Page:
When my wife and I were in Costa Rica a few years back, we went to a sweat lodge. I thought it would be an interesting experience. We entered the sweat lodge, a small, dark, cramped space. The “shaman” guided us through the process, which included pouring water over very hot rocks to increase the temperature. The heat was oppressive and the darkness made me uneasy.
It brought back some very dark childhood memories. I was extremely sick as a child and had many high fevers. I had pneumonia five times before the age of five, severe anemia (they thought I had leukemia) and mononucleosis. I nearly died several times. My parents used to sweat the fevers out using tons of blankets and quilts piled up on my bed, which restricted my movement and felt unbearably hot. In addition, when I was a child, my brother locked me in a small foot locker for a time. I panicked. He finally let me out, and we got into quite a fight. I was hopped up on adrenalin. Talk about fight or flight! Since then, I have had claustrophobia. As a child, I was afraid of the dark. This was not a good start for someone wanting to be fearless and have the heart of a warrior.
Back to the sweat lodge. That sense of the extreme heat and being in a small, dark, cramped space brought back childhood fears: darkness, burning up with hot fevers, being in a small space, and yes, even death itself. I literally felt like my life was in danger.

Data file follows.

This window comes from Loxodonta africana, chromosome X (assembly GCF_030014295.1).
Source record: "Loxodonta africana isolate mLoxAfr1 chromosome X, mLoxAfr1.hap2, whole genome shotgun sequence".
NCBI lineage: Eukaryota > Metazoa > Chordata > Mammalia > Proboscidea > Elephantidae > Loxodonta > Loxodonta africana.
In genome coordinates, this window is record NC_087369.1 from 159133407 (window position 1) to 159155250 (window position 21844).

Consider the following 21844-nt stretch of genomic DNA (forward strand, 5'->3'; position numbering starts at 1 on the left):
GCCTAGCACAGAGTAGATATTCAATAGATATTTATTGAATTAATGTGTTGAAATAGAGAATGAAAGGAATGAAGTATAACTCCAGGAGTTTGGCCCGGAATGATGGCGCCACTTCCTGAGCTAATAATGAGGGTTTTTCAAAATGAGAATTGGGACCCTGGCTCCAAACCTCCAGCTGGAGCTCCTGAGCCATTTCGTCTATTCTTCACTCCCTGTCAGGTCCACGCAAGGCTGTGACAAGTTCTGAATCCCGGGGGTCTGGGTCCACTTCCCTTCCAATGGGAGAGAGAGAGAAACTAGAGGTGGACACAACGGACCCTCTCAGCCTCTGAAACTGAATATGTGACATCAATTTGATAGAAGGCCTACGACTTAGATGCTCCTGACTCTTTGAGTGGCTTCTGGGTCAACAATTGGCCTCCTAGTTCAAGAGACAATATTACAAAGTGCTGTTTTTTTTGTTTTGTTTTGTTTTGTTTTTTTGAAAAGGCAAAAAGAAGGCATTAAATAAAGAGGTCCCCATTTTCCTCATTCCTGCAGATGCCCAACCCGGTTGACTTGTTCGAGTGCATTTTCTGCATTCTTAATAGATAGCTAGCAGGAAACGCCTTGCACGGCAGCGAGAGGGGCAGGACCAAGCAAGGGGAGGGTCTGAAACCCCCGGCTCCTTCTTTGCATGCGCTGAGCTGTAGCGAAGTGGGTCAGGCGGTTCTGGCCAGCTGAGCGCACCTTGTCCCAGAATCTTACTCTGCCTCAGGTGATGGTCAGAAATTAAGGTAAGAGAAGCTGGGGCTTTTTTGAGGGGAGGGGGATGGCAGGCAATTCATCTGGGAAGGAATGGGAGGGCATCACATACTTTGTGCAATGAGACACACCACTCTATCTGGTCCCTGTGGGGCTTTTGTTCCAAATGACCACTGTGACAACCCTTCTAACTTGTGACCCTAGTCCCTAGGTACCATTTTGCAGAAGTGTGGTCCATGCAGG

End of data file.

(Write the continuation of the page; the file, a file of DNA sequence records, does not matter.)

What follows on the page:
That extreme fear was so overwhelming, I wanted out. The “shaman” told me to breathe and relax. I tried that and it helped for a short period of time. Finally, I could take it no longer. I left the sweat lodge. My wife, who has the heart of a warrior, stayed the entire time. When they both came out, I explained to the “shaman” what happened with me and my childhood experiences. I thought he as going to be very understanding, but he shrugged his shoulders and called me a wimp. He said I should have stayed no matter what. He told me that my wife was stronger than I was. I felt pretty awful about the whole thing.
Ginger, my beloved dog, faced her illness and death with great courage. She had the heart of a warrior. And yet, she was afraid of thunder. When a thunderstorm came rumbling through, she panicked and wanted to be under the covers. She tore up our closet trying to find a safe place.
So what’s the point? We all have things that scare us. And we all have things that we are very brave about. My wife has fears. Being in a sweat lodge is not one of them. Don’t dwell on those things that scare you and don’t put yourself down for being afraid. Honor those feelings and know that even warriors have fears. I started my own business during a down time in the economy (right after 9-11) and survived through the greatest economic disaster since the great depression. I can get in front of a large group without any preparation and wow the audience. There are many instances where I am utterly fearless. I’m sure you can think of those areas of your life. So be fearless, cultivate the heart of a warrior, and celebrate diving into the abyss. And what about those things that still scare you? Unless they are negatively affecting your life, forget them. I am not required by anyone to enter sweat lodges, so I am going to let that one go.
But one day, maybe I’ll try it again . . .